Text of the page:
# Discover the Magic of Engineering for Holiday Fun

This holiday we decided to put our creative problem-solving skills together to surprise Santa with a little engineering magic. Watch the video below to see our Christmas creation!

Curious to see the full story? Take a look!

If you’re feeling inspired, you can make a Rube Goldberg machine like this one with materials you have around your house! A Rube Goldberg machine is a crazy contraption that’s engineered to perform a simple task after a series of chain reactions. KiwiCo product designer Andy bravely took on the complicated challenge of building the machine you saw in the video by connecting a bunch of different KiwiCo crates.

### How to Make a Rube Goldberg Machine

#### Step 1: Select a simple task for your machine to complete.

We wanted our Rube Goldberg machine to take a photo of Santa, but your machine can accomplish a completely different task. If you’re making a Santa-inspired machine, you can have your Rube Goldberg dunk cookies in milk or ring a bell. If not, the sky’s the limit! You can have your machine do things like turn on a light, pop a balloon, or shut a door.

#### Step 2: Collect your materials.

Andy used materials from eight different KiwiCo crates to build our Rube Goldberg machine. Here are a few of the ones we used:

Walking Robot

Pinball Machine

Andy also used books, paper, cardboard, wooden sticks, string, and tape. If you don’t have a bunch of KiwiCo crates at home, no worries! You can use materials you already have like cardboard tubes, water bottles, dominoes, marbles, or toy cars.

#### Step 3: Come up with connections & triggers.

Before building the Rube Goldberg for the Santa video, Andy had to figure out how each crate would complete a mini task to contribute to the chain reaction that ends with a photo of Santa.

For example, a Kiwi Crate Balloon Car knocked into a book with a roll of tape on the top. When the roll of tape fell, it pulled a string, which connected a circuit and turned the Walking Robot on. The book, tape, and string were the triggers in this first part. The Walking Robot then knocked over a book (another trigger) which launched a marble in the Pinball Machine.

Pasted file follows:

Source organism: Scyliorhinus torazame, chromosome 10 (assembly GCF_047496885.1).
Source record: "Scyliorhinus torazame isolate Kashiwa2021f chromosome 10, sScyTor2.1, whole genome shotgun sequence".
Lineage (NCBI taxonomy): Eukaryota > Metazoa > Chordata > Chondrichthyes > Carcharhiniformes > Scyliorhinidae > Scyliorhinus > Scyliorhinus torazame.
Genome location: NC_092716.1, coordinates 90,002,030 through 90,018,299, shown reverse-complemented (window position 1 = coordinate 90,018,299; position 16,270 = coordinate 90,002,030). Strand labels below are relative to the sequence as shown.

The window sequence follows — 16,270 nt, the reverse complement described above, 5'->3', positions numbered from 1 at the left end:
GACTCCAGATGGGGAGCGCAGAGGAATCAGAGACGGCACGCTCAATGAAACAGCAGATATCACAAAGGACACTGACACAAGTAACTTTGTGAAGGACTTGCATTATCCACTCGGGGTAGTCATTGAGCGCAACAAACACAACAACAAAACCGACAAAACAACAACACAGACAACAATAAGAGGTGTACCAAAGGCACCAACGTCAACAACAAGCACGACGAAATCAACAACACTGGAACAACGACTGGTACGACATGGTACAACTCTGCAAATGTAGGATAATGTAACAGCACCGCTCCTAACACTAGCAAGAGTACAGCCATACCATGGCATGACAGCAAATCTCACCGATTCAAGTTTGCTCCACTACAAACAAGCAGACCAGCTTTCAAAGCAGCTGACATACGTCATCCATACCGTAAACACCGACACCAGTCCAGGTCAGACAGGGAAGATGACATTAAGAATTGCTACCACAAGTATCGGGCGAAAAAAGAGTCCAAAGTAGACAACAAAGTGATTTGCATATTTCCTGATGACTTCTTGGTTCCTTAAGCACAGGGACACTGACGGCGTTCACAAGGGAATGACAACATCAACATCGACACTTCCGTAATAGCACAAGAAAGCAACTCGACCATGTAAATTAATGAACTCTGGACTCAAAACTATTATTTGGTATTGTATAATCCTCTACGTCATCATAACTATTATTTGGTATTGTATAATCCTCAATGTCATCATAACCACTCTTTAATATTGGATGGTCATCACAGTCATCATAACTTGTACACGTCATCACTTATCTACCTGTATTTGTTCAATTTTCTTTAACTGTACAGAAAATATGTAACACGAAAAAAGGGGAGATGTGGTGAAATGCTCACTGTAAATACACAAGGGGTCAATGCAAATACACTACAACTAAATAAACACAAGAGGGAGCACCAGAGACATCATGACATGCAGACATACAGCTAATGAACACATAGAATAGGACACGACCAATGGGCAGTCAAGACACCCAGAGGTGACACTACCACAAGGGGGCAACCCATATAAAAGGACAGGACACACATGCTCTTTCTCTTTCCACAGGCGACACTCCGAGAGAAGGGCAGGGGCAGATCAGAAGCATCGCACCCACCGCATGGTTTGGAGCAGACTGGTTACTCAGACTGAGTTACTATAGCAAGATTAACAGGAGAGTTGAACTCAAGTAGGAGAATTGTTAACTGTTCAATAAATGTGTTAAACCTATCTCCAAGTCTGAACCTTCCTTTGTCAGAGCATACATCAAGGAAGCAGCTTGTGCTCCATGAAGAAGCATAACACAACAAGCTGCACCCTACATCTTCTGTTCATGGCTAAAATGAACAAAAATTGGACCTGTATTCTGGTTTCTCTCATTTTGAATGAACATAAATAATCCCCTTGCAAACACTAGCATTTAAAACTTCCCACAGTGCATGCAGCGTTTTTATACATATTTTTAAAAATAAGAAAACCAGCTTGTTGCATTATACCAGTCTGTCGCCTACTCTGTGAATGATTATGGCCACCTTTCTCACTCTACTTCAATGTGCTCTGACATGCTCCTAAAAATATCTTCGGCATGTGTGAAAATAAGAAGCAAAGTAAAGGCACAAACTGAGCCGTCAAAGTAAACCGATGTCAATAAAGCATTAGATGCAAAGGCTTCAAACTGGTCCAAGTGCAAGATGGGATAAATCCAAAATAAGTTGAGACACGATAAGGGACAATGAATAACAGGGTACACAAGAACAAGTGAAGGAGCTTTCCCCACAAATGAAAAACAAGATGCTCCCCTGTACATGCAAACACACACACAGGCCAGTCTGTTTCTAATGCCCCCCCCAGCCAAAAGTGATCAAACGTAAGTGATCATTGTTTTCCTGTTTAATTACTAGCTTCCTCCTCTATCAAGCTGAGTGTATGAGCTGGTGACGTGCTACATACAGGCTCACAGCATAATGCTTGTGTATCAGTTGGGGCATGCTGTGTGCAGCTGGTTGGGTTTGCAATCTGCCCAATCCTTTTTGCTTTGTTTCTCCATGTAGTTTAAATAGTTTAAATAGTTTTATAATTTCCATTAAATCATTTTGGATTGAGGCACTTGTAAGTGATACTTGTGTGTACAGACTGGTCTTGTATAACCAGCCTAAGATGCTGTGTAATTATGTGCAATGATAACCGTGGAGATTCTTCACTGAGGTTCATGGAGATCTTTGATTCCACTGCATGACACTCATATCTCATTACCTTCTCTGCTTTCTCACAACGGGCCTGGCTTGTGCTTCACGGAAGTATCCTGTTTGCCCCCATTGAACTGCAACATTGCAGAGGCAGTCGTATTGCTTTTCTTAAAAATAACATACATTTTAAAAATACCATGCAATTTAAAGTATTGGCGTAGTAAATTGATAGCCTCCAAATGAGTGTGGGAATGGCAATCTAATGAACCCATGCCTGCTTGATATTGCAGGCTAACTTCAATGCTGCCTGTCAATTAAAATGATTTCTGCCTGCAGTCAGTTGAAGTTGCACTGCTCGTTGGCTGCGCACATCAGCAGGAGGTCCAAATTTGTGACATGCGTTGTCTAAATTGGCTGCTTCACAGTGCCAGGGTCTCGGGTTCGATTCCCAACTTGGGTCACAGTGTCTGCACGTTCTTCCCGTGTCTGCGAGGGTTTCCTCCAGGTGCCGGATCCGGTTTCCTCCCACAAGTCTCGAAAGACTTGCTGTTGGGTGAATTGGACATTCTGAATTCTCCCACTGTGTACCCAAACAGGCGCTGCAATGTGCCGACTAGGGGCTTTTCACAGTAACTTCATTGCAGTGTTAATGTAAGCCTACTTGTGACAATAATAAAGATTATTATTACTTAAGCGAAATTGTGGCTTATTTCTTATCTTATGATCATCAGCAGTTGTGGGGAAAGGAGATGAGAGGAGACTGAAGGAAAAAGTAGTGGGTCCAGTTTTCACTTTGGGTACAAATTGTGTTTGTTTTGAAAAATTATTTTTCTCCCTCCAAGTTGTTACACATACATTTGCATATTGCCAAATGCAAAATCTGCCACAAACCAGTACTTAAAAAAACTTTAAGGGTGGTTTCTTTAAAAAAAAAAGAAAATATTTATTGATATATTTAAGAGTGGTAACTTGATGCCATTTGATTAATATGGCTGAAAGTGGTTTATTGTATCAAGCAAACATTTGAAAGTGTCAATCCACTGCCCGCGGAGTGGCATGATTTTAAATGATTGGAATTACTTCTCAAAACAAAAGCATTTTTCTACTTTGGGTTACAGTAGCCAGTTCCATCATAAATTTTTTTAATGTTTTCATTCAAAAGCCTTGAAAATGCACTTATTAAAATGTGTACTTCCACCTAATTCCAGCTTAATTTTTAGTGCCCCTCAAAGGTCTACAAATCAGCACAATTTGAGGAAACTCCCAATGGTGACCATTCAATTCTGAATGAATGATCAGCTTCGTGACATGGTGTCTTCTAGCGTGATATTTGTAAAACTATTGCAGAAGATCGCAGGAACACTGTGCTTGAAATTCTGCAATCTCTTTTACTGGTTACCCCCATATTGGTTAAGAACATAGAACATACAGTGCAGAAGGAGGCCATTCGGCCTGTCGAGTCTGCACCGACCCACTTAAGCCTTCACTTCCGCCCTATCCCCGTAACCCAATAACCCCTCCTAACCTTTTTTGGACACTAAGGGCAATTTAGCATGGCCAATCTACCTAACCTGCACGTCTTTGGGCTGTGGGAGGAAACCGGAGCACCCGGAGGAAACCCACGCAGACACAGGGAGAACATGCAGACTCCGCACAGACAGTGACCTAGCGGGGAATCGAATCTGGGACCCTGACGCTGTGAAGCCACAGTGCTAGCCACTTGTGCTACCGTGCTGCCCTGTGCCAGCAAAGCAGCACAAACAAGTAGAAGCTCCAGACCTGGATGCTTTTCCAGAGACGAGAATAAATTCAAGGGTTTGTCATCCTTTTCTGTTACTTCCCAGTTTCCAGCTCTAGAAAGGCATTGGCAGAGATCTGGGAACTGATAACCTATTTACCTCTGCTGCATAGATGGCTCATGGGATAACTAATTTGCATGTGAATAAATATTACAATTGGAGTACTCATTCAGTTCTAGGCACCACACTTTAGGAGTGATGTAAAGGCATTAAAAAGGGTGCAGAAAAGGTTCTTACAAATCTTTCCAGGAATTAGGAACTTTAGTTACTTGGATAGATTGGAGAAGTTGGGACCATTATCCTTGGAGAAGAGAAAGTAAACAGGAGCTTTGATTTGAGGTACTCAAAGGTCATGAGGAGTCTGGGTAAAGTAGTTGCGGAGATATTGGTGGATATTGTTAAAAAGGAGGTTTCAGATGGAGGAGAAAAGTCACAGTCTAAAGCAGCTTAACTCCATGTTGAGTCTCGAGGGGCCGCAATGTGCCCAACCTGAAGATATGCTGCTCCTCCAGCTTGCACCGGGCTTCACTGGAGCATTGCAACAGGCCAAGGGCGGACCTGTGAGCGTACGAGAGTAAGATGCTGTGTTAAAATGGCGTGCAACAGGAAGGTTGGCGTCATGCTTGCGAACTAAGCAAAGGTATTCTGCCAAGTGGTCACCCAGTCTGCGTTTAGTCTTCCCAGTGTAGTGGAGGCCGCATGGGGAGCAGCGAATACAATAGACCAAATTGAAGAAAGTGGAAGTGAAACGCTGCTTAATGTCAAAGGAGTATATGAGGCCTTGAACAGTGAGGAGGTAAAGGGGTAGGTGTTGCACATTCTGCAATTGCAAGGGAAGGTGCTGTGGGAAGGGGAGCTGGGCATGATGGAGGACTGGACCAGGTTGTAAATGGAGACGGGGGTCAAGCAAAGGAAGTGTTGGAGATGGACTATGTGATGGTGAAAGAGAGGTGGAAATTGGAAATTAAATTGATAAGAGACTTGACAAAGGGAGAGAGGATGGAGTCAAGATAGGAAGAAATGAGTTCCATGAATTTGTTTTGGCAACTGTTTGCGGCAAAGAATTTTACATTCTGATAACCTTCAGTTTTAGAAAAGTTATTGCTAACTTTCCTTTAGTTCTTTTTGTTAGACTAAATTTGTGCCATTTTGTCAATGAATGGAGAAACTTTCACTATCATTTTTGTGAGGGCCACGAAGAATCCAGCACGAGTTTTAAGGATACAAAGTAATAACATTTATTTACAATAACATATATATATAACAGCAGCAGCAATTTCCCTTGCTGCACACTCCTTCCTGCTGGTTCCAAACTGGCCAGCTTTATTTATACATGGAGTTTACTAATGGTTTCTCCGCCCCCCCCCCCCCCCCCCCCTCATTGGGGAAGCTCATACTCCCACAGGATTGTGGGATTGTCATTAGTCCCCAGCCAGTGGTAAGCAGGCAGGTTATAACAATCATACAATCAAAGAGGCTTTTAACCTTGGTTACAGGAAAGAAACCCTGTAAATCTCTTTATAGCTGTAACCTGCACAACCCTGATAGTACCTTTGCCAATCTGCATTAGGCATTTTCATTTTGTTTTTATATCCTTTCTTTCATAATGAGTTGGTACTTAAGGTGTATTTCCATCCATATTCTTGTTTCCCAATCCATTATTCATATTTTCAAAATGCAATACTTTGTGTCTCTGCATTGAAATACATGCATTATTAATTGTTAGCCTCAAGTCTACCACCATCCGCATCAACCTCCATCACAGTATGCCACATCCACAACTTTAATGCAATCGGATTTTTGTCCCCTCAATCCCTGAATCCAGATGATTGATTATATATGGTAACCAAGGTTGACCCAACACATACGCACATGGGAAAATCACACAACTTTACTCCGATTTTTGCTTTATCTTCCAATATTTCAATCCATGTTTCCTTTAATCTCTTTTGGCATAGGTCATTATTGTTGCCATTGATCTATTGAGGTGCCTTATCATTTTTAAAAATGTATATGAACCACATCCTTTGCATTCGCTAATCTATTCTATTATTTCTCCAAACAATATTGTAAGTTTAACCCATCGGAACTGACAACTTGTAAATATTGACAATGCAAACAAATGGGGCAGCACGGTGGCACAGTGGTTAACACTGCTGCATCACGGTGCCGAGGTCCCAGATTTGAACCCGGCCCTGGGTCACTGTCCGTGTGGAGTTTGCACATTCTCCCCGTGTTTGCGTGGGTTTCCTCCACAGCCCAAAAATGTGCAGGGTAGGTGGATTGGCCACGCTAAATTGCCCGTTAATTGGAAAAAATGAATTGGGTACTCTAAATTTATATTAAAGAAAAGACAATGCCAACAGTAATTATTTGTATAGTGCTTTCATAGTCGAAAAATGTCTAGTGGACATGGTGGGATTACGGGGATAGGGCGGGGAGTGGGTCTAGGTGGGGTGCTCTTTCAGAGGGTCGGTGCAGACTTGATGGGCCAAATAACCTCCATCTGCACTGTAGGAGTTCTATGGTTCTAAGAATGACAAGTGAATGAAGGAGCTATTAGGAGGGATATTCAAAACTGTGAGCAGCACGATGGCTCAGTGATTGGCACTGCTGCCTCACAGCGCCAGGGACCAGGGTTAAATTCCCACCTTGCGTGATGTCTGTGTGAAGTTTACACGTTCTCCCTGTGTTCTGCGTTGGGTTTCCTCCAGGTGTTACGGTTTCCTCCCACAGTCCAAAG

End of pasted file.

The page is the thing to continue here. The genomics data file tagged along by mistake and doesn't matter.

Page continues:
The Pinball Machine marble went down a ramp and pushed another marble through the Kiwi Crate Roller Coaster Science loop and into a small cardboard box that pulled a string attached to the Atlas Crate France Cyclist.

The cyclist pedaled down a string, knocking off a wooden stick at the bottom which triggered a catapult with a marble in it. The marble launched into a book which then pulled on a string attached to the Tinker Crate Biomechanical Hand. The finger on the Biomechanical Hand is the trigger that took the picture of Santa!

Andy says creating robust triggers is the trickiest part of making a Rube Goldberg machine since It only takes one faulty trigger to make the whole thing stop!

#### Step 4: Test, test, and test again.

Testing is a huge part of our design process at KiwiCo, and this project was no different! Andy had to do hundreds of tests before the entire Rube Goldberg machine worked. If your design isn’t working out, keep experimenting with different connections and triggers until you find what works.

Once Andy built and tested the Rube Goldberg machine in our KiwiCo office, he had to send the parts to Los Angeles where a bunch of folks had to rebuild it for the ad! To see the finished contraption in action, watch our full holiday ad here!